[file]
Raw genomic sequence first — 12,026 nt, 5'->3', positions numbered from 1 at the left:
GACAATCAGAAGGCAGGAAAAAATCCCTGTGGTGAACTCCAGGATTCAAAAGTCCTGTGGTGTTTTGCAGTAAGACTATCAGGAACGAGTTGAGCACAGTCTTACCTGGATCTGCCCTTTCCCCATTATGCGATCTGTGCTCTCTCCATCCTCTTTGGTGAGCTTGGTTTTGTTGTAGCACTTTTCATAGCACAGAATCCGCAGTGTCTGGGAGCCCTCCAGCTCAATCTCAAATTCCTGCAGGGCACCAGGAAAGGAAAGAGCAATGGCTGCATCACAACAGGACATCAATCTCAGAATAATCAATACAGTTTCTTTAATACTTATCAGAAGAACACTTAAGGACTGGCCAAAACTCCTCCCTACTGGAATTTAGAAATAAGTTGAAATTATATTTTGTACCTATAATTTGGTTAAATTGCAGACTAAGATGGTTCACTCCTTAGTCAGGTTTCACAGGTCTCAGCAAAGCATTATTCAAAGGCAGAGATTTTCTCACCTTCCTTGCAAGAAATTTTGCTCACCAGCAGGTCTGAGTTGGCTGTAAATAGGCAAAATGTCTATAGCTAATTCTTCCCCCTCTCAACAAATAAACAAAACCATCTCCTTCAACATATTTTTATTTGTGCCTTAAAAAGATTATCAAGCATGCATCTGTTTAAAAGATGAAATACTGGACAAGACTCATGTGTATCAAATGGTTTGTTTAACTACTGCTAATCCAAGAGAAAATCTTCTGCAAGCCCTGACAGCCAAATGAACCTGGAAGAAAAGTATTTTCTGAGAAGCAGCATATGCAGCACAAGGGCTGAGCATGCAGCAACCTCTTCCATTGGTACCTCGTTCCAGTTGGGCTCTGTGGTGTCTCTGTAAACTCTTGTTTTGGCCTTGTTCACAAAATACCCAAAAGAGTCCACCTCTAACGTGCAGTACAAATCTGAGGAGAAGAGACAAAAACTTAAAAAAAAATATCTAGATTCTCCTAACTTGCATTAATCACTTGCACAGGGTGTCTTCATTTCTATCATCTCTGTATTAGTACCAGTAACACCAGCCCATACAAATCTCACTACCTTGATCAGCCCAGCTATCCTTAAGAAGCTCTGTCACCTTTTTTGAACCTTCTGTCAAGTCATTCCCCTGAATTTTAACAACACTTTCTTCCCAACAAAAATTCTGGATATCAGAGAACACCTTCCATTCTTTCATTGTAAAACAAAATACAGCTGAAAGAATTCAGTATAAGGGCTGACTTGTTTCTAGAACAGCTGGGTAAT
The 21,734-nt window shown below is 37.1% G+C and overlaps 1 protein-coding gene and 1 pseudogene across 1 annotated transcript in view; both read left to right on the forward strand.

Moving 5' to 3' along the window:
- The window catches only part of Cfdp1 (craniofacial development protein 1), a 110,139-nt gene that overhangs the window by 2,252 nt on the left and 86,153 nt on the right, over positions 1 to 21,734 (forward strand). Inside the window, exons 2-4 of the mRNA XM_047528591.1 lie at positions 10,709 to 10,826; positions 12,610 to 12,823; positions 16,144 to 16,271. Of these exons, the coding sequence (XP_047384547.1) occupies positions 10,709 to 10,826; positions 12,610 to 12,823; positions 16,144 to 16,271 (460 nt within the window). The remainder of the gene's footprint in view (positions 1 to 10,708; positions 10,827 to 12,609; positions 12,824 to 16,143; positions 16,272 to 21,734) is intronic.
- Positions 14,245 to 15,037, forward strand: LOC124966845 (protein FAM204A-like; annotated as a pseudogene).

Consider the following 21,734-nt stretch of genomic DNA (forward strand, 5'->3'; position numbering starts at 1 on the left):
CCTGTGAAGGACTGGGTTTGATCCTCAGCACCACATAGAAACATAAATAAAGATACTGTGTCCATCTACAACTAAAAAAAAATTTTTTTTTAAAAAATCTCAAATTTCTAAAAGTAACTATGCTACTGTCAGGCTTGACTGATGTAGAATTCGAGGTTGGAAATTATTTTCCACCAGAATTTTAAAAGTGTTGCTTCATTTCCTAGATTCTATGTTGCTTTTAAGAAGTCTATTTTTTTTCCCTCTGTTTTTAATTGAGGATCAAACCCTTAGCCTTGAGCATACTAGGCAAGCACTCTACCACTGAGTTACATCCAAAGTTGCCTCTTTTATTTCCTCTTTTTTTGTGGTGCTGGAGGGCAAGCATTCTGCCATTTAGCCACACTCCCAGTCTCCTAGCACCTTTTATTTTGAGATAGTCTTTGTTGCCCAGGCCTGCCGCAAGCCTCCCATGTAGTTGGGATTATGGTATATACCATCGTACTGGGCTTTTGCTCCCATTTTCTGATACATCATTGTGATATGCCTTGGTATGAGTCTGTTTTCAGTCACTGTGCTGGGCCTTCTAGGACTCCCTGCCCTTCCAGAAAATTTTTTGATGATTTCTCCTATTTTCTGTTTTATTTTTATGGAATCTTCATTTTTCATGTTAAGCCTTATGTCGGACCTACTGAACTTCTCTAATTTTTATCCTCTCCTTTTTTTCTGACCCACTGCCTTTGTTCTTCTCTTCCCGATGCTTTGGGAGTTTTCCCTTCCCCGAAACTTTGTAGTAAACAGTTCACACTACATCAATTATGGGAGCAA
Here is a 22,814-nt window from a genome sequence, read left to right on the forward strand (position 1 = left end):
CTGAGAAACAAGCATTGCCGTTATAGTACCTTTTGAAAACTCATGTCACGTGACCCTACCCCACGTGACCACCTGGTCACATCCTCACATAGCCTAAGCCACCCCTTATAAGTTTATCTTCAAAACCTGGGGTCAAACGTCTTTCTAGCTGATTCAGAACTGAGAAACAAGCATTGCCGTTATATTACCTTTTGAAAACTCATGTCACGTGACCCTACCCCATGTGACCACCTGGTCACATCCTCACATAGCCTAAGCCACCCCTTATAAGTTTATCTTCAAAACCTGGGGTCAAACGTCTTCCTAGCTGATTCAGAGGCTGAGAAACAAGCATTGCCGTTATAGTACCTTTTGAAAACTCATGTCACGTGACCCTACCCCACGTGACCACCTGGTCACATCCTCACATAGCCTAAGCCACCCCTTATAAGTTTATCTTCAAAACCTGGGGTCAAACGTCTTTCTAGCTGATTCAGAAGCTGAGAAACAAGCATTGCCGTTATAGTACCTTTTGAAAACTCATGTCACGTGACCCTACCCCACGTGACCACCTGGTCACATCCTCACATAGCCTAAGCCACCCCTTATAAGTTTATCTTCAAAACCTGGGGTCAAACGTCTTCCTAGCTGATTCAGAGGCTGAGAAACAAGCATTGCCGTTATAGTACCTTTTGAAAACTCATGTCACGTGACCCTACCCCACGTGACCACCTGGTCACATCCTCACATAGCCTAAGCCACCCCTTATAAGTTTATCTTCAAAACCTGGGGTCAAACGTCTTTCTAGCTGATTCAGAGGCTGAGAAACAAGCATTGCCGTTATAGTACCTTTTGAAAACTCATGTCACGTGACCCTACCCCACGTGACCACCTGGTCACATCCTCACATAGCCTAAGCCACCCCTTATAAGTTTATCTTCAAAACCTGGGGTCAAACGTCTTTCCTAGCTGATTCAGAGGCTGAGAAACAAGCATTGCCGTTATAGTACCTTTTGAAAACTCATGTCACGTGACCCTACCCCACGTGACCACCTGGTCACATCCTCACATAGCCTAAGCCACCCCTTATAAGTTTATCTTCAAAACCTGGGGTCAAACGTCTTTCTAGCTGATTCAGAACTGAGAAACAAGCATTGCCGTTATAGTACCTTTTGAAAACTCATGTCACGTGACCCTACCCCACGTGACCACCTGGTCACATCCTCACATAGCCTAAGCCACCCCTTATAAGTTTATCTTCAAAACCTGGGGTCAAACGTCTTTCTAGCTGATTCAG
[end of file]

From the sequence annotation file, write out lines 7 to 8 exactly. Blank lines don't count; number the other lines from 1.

Consider the following 21,734-nt stretch of genomic DNA (forward strand, 5'->3'; position numbering starts at 1 on the left):
CCTGTGAAGGACTGGGTTTGATCCTCAGCACCACATAGAAACATAAATAAAGATACTGTGTCCATCTACAACTAAAAAAAAATTTTTTTTTAAAAAATCTCAAATTTCTAAAAGTAACTATGCTACTGTCAGGCTTGACTGATGTAGAATTCGAGGTTGGAAATTATTTTCCACCAGAATTTTAAAAGTGTTGCTTCATTTCCTAGATTCTATGTTGCTTTTAAGAAGTCTATTTTTTTTCCCTCTGTTTTTAATTGAGGATCAAACCCTTAGCCTTGAGCATACTAGGCAAGCACTCTACCACTGAGTTACATCCAAAGTTGCCTCTTTTATTTCCTCTTTTTTTGTGGTGCTGGAGGGCAAGCATTCTGCCATTTAGCCACACTCCCAGTCTCCTAGCACCTTTTATTTTGAGATAGTCTTTGTTGCCCAGGCCTGCCGCAAGCCTCCCATGTAGTTGGGATTATGGTATATACCATCGTACTGGGCTTTTGCTCCCATTTTCTGATACATCATTGTGATATGCCTTGGTATGAGTCTGTTTTCAGTCACTGTGCTGGGCCTTCTAGGACTCCCTGCCCTTCCAGAAAATTTTTTGATGATTTCTCCTATTTTCTGTTTTATTTTTATGGAATCTTCATTTTTCATGTTAAGCCTTATGTCGGACCTACTGAACTTCTCTAATTTTTATCCTCTCCTTTTTTTCTGACCCACTGCCTTTGTTCTTCTCTTCCCGATGCTTTGGGAGTTTTCCCTTCCCCGAAACTTTGTAGTAAACAGTTCACACTACATCAATTATGGGAGCAA